ASEAN Member Countries continue to be actively engaged in addressing global environmental issues in accordance with the principle of common but differentiated responsibility. Although the region is not the major source of these environmental problems, it is most vulnerable to their adverse effects particularly, the effects of climate change due to global warming, dumping of toxic and hazardous chemicals, and loss of biodiversity.

The countries of the region had been very responsive to many of these issues and had, in fact, accomplished much to meet their commitments. To promote ASEAN cooperation on global environmental issues, in particular on the atmospheric and chemicals related cluster of conventions, the member countries established the ASEAN Working Group on Multilateral Environmental Agreements (AWGMEA). The AWGMEA aims to:

  • Strengthen cooperation among member countries in the implementation of existing international instruments or agreements in the field of environment, taking into account, in particular, the needs of ASEAN
  • Identify and address and problems that constraint the member countries, from participating in or duly implementing international environmental agreements or instruments and, where appropriate, to review or revise them for the purpose of further integrating environmental concerns into the development process.
  • Promote and support the effective participation of ASEAN countries in the negotiation, implementation, review and governance of international environmental agreements or instruments, including appropriate provision of technical and financial assistance and other available mechanisms for this purpose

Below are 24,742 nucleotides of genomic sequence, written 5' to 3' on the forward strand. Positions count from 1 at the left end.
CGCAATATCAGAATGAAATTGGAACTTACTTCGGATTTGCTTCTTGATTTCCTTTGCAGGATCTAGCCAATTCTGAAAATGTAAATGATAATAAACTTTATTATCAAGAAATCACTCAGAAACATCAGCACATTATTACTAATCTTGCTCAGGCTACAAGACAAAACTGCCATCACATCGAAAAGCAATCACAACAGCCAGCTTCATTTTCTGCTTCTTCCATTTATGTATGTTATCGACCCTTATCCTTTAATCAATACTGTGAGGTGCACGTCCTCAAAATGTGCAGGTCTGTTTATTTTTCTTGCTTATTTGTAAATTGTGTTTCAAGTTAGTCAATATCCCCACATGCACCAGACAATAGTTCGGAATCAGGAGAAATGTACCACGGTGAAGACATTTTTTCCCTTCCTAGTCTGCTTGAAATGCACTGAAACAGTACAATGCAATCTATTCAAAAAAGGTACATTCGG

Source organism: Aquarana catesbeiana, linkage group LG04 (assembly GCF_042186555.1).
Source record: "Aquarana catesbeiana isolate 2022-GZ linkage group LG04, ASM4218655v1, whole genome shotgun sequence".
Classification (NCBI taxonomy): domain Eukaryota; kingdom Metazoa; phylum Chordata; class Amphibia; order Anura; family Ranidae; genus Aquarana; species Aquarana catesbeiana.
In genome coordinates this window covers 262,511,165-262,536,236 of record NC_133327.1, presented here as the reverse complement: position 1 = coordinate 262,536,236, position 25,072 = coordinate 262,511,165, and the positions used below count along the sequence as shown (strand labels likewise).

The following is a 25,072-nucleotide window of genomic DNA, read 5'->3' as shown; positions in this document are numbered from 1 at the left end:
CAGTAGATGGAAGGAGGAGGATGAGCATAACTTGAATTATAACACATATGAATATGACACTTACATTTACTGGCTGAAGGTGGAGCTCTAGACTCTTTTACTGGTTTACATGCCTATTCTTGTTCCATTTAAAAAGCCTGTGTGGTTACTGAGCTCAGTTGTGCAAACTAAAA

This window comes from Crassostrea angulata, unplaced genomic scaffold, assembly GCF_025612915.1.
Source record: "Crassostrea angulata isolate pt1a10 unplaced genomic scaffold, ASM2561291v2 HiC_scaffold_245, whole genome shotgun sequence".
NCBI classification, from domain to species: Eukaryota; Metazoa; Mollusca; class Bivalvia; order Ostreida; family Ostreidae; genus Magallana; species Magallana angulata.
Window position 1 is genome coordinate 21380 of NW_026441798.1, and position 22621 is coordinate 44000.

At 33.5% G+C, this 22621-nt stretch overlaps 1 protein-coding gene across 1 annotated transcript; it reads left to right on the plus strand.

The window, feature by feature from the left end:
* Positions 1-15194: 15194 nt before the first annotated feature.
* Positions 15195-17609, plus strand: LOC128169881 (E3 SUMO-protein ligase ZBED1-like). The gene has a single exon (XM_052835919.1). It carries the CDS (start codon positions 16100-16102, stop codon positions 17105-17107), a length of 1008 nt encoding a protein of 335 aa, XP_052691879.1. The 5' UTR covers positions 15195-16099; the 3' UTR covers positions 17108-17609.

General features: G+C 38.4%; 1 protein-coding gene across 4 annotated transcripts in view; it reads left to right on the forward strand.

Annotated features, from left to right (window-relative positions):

• Exchange views and information on new or revised Multilateral Environmental Agreements and
  • Upgrade ASEAN capacity for negotiations in Multilateral Environmental Agreements

The above objectives are principally in line with the specific programme areas and measures in the Vientiane Action Programme (VAP) relevant to the AWGMEA as follows:

3.3.1   Global Environmental Issues   Promoting national and regional cooperation to address measures related to the cluster of multilateral environmental agreements addressing atmospheric issues such as Climate Change and Vienna Conventions and its Protocols.   Promote national and regional cooperation to address measures related to the cluster of multilateral environmental agreements addressing chemical and chemical wastes such as the Basel , Stockholm and Rotterdam Conventions.

The AWGMEA currently focuses attention on the following international conventions related to atmosphere and chemicals. These are as follows:

Atmosphere related conventions

•  Montreal Protocol on Substances that Deplete the Ozone Layer

•  United Nations Framework Convention on Climate Change and the Kyoto Protocol

Chemicals related conventions

•  Basel Convention on the Control of Transboundary Movement of Hazardous Wastes and the Disposal

•  Rotterdam Convention on the Prior Informed Consent for Certain Hazardous Chemicals and Pesticides in International Trade

•  Stockholm Convention on Persistent Organic Pollutants .

ASEAN Member Countries’ Participation in Multilateral Environmental Agreements (as of August 2009)

Atmosphere related conventions



Vienna Convention (r)



Montreal Protocol (r)






Kyoto Protocol (r)




Chemicals related conventions



Rotterdam Convention (r)



Stockholm Convention (r)



Basel Convention (r)



Synergies and Inter-linkages among Multilateral Environmental Agreements